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Importance of local food taught through school fundraiser

Ecole Willow Point Elementary gets delivery of fresh vegetables for fundraiser
Flats of vegetables were delivered to Ecole Willow Point Elementary on Nov. 30. Photo by Marc Kitteringham / Campbell River Mirror

Carrots were piled three feet high and seven feet wide in the corner of a classroom in Ecole Willow Point Elementary school in Campbell River.

In another corner of the room was a similar pile of beets. One desk had boxes of shallots, and teachers were starting to sort through a growing mound of squash. Out in the hall were pallets six feet tall full of potatoes, apples and other vegetables. Teachers, students and parents were bustling around, sorting through the vegetables for what was use-able and bringing them into the classroom.

A few minutes earlier, all these vegetables got dropped off as part of the Fresh to You fundraiser. Ecole Willow Point has taken part in the fundraiser for four years now, and the goal is to bring in vegetables that are sold to school parents. Monies raised are used for various activities in the school, this year a field trip to Mt. Washington. Teacher Louisel Rochefort said that the program has been very successful in previous years.

“It’s very popular and parents are very generous,” she said. “They’re buying lots of bundles.”

The program also gives kids a chance to learn about the importance of eating locally, and where fresh fruit and veggies come from, which is especially poignant this year.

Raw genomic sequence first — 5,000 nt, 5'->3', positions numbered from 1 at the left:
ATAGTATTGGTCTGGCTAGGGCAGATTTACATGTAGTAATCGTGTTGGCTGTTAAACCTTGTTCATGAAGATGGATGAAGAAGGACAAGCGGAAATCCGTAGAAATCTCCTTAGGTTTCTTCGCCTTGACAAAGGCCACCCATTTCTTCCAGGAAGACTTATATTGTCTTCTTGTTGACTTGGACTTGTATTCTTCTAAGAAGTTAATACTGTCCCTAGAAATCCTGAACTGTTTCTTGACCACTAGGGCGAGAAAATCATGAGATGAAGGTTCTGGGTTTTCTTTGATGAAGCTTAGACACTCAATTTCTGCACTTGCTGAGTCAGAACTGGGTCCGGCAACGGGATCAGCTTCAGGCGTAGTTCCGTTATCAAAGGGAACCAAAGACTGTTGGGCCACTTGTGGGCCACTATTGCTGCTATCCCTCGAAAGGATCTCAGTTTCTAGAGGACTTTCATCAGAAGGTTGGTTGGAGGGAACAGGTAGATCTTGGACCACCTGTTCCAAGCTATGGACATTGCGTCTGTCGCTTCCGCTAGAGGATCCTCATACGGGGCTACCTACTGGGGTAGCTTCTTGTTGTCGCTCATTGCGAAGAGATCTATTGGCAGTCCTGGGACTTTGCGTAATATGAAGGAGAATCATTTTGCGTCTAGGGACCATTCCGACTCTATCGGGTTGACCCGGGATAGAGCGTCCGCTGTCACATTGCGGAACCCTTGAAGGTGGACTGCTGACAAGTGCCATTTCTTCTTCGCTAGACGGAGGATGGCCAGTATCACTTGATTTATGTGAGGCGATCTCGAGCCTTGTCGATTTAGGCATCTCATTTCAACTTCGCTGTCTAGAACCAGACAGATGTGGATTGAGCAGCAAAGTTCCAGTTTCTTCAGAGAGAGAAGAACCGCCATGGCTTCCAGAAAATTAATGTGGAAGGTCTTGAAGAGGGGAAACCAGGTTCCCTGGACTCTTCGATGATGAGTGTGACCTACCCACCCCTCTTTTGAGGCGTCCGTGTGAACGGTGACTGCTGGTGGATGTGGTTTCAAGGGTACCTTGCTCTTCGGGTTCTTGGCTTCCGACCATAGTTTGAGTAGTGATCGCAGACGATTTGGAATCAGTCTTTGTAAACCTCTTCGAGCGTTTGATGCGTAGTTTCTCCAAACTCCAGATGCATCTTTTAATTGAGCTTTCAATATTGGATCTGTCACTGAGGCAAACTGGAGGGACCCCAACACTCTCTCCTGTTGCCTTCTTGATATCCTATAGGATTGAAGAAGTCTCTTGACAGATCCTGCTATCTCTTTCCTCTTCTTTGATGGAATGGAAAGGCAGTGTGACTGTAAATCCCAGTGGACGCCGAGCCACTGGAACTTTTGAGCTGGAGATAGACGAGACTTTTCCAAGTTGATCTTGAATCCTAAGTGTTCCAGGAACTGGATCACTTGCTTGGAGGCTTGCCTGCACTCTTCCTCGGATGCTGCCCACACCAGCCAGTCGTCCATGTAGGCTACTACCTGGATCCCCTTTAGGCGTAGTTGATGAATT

“This year of course with the highway closed, delivery was a bit delayed,” Rochefort said. “It’s important for them to learn about eating locally and that we have wonderful produce here in B.C.”

Parents have chosen between two different sizes of produce bags, which will be delivered just in time for the holidays.

Other Campbell River schools taking part in the fundraiser include Carihi Secondary School, Ecole Des Deux Mondes, Ecole Mer et Montagne, Ecole Phoenix Middle School, Georgia Park Elementary and Pinecrest Elementary.

To learn more about the program, visit

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Teachers and students set to work sorting through the vegetables for delivery to families. Photo by Marc Kitteringham / Campbell River Mirror
Chase Day shuttles bags of squash into the sorting area. Photo by Marc Kitteringham / Campbell River Mirror
Shallots were stacked in the sorting room to be readied for delivery. Photo by Marc Kitteringham / Campbell River Mirror
Chase Day brings in another load of squash. Photo by Marc Kitteringham / Campbell River Mirror